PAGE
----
Paddy Bort dead?! That seems impossible. Paddy, for so many of us, made life possible.
A hole the size of Arthur’s Seat is in the Edinburgh folk scene today. It is with the deepest, utmost sadness that I impart the news of the sudden death of our old friend, colleague and comrade, Eberhard ‘Paddy’ Bort, long-time stalwart of Edinburgh Folk Club, the Wee Folk Club and the Phoenix Irish Pub, Lauffen.
I’ve known Paddy since I was 18 years old; Paddy and I came to Edinburgh within a year of each other in the mid-1990s. As such he was very much part of my own personal landscape musically and socially and today I am in total shock at the loss of someone who had such an influence in my early days as a young musician, starting up the ladder and beginning to travel across Europe.
Paddy was in a sense the archetypal ‘welcome stranger’ who came to Scotland from his native Germany to shine a bright light on our cultural riches that we have often been backwards in coming forwards about. A confirmed Hibernophile and Scotophile, hundreds of us in the folk scene have had floor spots and gigs at all stages of our careers from Paddy, benefitting from his drive and enthusiasm.
He gave Malinky their first floor spots, including one which got us our record deal with Greentrax Recordings Ltd, and booked our first ever big city gig. He spent hours with me discussing the topic of my undergraduate dissertation on the the phenomenon of Scottish and Irish traditional music’s popularity in German-speaking areas; he himself was very much bitten by the bug, and took Malinky and countless others to play on his home turf, the Phoenix in Lauffen am Neckar.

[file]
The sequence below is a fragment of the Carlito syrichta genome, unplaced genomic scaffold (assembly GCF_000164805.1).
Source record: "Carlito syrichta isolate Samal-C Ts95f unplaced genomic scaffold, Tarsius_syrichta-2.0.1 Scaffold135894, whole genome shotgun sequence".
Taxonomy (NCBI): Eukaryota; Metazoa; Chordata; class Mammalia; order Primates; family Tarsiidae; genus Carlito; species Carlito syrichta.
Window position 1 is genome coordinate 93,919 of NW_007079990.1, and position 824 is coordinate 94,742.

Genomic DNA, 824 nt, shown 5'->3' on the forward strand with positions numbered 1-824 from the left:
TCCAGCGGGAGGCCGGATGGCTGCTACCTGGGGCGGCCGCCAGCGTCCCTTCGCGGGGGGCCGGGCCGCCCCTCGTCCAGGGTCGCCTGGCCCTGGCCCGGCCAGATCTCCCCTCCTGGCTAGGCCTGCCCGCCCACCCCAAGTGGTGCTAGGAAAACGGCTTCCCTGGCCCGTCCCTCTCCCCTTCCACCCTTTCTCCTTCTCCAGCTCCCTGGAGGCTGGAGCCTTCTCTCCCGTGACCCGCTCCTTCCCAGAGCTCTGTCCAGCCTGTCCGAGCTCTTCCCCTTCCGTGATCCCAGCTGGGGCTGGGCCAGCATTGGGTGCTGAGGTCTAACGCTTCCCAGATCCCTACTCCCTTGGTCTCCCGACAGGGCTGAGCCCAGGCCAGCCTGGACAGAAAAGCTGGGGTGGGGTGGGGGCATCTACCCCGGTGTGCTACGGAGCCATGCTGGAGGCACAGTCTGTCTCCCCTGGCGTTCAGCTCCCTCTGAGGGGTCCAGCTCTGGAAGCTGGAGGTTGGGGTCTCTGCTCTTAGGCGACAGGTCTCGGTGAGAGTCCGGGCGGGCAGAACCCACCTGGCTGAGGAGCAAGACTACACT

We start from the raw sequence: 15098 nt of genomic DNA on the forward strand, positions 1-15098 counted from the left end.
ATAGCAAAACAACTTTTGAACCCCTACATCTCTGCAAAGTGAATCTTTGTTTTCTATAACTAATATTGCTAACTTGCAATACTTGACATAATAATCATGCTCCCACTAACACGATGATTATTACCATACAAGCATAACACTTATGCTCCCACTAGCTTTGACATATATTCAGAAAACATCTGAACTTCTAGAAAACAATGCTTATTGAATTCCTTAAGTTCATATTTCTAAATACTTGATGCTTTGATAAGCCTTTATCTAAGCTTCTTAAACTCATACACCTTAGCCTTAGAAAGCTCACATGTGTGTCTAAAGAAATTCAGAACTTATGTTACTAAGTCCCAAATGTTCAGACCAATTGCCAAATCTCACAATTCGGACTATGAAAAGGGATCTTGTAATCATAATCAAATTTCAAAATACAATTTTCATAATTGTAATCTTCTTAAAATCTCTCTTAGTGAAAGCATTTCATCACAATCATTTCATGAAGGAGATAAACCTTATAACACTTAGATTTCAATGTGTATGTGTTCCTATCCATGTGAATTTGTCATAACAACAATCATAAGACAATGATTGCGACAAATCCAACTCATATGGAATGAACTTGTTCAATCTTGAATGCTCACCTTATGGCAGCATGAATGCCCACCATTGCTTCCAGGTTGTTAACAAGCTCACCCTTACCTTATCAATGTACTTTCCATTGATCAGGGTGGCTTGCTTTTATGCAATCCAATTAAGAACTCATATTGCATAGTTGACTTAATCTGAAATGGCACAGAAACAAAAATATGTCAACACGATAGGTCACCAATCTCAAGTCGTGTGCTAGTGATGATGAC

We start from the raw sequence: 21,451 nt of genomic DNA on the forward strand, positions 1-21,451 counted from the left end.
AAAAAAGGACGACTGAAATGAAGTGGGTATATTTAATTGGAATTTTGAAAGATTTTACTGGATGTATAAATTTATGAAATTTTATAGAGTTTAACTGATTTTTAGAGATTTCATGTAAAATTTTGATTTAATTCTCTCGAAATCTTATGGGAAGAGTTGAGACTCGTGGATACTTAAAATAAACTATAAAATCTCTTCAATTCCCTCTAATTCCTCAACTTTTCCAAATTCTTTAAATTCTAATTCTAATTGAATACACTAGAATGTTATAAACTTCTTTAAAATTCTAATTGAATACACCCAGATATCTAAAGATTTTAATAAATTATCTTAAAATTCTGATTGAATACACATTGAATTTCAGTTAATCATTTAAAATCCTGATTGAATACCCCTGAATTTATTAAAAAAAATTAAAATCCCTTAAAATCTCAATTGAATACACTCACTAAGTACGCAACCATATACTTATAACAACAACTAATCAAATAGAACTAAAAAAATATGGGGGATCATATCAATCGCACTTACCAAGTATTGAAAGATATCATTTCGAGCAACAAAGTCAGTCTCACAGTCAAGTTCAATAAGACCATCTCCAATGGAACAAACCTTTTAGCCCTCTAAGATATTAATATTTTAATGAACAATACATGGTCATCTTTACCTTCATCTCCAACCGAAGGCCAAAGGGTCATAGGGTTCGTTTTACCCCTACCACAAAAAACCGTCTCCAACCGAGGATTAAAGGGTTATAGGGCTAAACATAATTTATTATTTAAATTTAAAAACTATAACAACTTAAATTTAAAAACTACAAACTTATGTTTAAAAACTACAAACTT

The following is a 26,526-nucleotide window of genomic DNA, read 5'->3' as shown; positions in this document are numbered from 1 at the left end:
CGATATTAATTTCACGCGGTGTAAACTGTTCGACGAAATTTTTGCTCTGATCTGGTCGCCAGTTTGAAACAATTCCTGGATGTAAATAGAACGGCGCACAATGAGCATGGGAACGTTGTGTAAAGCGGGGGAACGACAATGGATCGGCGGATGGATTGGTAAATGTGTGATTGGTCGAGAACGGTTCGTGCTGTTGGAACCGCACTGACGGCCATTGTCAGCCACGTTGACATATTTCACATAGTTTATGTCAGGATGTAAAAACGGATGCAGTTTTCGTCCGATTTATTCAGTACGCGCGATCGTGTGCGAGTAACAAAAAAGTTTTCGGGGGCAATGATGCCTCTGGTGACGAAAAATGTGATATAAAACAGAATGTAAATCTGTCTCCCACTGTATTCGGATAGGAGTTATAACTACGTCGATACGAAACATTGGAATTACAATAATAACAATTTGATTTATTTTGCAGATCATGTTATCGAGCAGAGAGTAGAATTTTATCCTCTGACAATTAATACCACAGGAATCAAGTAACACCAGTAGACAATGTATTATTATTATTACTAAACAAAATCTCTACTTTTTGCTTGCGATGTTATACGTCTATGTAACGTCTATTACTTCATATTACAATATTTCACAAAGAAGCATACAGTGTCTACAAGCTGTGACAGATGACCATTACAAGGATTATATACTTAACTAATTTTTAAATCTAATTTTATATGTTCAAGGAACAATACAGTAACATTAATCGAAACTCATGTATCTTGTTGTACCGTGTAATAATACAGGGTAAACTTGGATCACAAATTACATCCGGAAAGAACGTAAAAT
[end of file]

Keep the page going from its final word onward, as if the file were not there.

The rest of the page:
Flitting between his office at High School Yards, the Royal Oak and his flat in Nicolson St, Paddy never stopped. By day, he was a renowned academic at the University of Edinburgh, bringing hundreds if not thousands of students to Scotland to study the path of devolution. Working with Nordic Horizons, the Jimmy Reid Foundation and the Scottish Fabians amongst others, he championed the cause of local democracy, inspired by the democratic traditions of local representation in his home area in Baden-Württemberg. He authored and edited numerous volumes on Scottish and European politics and was widely respected in his field; some of the earliest books of his that I have were from the late 90s on Borders and Borderlands in Europe and the intricacies of the Schengen agreement. It is particularly tragic at this point in European history that we lose someone of his expertise.
He was, in essence, the ultimate European.
Over the past 15 years or so, Paddy was also hugely instrumental in securing the legacy of Hamish Henderson, through setting up The Carrying Stream Festival, as well as involvement with the Hamish Henderson Archive Trust, and edited numerous vital publications on Hamish with Gonzalo Mazzei and Grace Note Publications. He was kind enough to be, in the context of one of those volumes, my first publisher, so to speak.
Some of my happiest memories are the days of the Royal Oak plays back when I had time enough to spend as a regular in that real howff that was the Oak in the late 90s, where Paddy’s love of Irish literature came to the fore – not least the works of Flann O’Brien. I particularly enjoyed times with him in the Phoenix in Lauffen where he was on great form, relaxed and very much ‘daheim’.
There's plenty I've missed out - as he has done so much for so many of us, and for Scotland, und für Europa. The saddest part is not having been able to tell him just how grateful we are. Auf wiedersehen, und herzlichen Dank, mein Freund.